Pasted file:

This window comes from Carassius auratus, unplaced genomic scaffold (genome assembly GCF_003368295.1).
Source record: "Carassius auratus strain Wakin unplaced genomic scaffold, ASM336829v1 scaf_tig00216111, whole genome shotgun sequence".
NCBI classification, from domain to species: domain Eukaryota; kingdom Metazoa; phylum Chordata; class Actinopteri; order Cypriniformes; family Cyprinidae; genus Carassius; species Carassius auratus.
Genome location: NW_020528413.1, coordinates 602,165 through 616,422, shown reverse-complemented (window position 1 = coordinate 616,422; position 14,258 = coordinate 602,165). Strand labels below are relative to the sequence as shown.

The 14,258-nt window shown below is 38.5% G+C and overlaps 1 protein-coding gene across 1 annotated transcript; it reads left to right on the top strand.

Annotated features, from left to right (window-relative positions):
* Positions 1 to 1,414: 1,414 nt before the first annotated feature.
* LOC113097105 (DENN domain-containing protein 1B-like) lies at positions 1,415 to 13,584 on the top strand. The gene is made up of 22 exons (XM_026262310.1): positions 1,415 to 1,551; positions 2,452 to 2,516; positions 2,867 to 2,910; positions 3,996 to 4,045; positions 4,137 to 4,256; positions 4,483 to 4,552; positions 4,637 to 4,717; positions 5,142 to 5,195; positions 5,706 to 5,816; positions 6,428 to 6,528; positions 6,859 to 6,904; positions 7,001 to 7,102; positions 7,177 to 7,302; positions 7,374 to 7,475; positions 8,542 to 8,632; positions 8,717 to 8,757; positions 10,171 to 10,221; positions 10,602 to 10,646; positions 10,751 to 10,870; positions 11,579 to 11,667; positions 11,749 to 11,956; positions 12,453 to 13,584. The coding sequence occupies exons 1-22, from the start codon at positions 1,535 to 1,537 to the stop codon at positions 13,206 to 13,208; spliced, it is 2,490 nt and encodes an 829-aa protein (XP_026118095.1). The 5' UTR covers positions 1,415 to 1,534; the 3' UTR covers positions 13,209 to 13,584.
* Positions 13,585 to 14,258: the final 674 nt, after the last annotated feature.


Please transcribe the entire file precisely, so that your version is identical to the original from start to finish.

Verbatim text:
This window comes from Carassius auratus, unplaced genomic scaffold (genome assembly GCF_003368295.1).
Source record: "Carassius auratus strain Wakin unplaced genomic scaffold, ASM336829v1 scaf_tig00216111, whole genome shotgun sequence".
NCBI classification, from domain to species: domain Eukaryota; kingdom Metazoa; phylum Chordata; class Actinopteri; order Cypriniformes; family Cyprinidae; genus Carassius; species Carassius auratus.
Genome location: NW_020528413.1, coordinates 602,165 through 616,422, shown reverse-complemented (window position 1 = coordinate 616,422; position 14,258 = coordinate 602,165). Strand labels below are relative to the sequence as shown.

The 14,258-nt window shown below is 38.5% G+C and overlaps 1 protein-coding gene across 1 annotated transcript; it reads left to right on the top strand.

Annotated features, from left to right (window-relative positions):
* Positions 1 to 1,414: 1,414 nt before the first annotated feature.
* LOC113097105 (DENN domain-containing protein 1B-like) lies at positions 1,415 to 13,584 on the top strand. The gene is made up of 22 exons (XM_026262310.1): positions 1,415 to 1,551; positions 2,452 to 2,516; positions 2,867 to 2,910; positions 3,996 to 4,045; positions 4,137 to 4,256; positions 4,483 to 4,552; positions 4,637 to 4,717; positions 5,142 to 5,195; positions 5,706 to 5,816; positions 6,428 to 6,528; positions 6,859 to 6,904; positions 7,001 to 7,102; positions 7,177 to 7,302; positions 7,374 to 7,475; positions 8,542 to 8,632; positions 8,717 to 8,757; positions 10,171 to 10,221; positions 10,602 to 10,646; positions 10,751 to 10,870; positions 11,579 to 11,667; positions 11,749 to 11,956; positions 12,453 to 13,584. The coding sequence occupies exons 1-22, from the start codon at positions 1,535 to 1,537 to the stop codon at positions 13,206 to 13,208; spliced, it is 2,490 nt and encodes an 829-aa protein (XP_026118095.1). The 5' UTR covers positions 1,415 to 1,534; the 3' UTR covers positions 13,209 to 13,584.
* Positions 13,585 to 14,258: the final 674 nt, after the last annotated feature.